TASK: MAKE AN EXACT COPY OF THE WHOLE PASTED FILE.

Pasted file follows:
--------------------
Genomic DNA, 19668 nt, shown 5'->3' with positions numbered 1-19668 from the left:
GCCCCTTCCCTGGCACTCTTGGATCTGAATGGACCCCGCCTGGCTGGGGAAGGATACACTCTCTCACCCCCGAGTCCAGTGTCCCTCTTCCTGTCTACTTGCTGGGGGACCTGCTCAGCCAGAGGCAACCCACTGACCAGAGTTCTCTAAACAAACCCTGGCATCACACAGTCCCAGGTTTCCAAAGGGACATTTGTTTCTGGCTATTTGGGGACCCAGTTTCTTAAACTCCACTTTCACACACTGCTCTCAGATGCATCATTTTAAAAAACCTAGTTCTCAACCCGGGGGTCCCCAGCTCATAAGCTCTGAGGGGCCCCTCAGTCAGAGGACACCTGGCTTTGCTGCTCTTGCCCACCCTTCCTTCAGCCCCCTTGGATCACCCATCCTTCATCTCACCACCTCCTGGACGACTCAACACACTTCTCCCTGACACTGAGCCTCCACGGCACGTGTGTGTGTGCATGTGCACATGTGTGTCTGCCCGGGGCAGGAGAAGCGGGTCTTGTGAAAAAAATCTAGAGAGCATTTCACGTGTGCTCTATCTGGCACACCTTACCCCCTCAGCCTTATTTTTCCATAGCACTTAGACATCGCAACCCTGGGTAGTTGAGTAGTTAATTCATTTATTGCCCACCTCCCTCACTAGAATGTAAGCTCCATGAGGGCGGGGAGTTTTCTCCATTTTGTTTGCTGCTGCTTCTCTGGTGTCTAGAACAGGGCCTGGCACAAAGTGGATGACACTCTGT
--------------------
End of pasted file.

Genomic DNA, 19668 nt, shown 5'->3' with positions numbered 1-19668 from the left:
GCCCCTTCCCTGGCACTCTTGGATCTGAATGGACCCCGCCTGGCTGGGGAAGGATACACTCTCTCACCCCCGAGTCCAGTGTCCCTCTTCCTGTCTACTTGCTGGGGGACCTGCTCAGCCAGAGGCAACCCACTGACCAGAGTTCTCTAAACAAACCCTGGCATCACACAGTCCCAGGTTTCCAAAGGGACATTTGTTTCTGGCTATTTGGGGACCCAGTTTCTTAAACTCCACTTTCACACACTGCTCTCAGATGCATCATTTTAAAAAACCTAGTTCTCAACCCGGGGGTCCCCAGCTCATAAGCTCTGAGGGGCCCCTCAGTCAGAGGACACCTGGCTTTGCTGCTCTTGCCCACCCTTCCTTCAGCCCCCTTGGATCACCCATCCTTCATCTCACCACCTCCTGGACGACTCAACACACTTCTCCCTGACACTGAGCCTCCACGGCACGTGTGTGTGTGCATGTGCACATGTGTGTCTGCCCGGGGCAGGAGAAGCGGGTCTTGTGAAAAAAATCTAGAGAGCATTTCACGTGTGCTCTATCTGGCACACCTTACCCCCTCAGCCTTATTTTTCCATAGCACTTAGACATCGCAACCCTGGGTAGTTGAGTAGTTAATTCATTTATTGCCCACCTCCCTCACTAGAATGTAAGCTCCATGAGGGCGGGGAGTTTTCTCCATTTTGTTTGCTGCTGCTTCTCTGGTGTCTAGAACAGGGCCTGGCACAAAGTGGATGACACTCTGT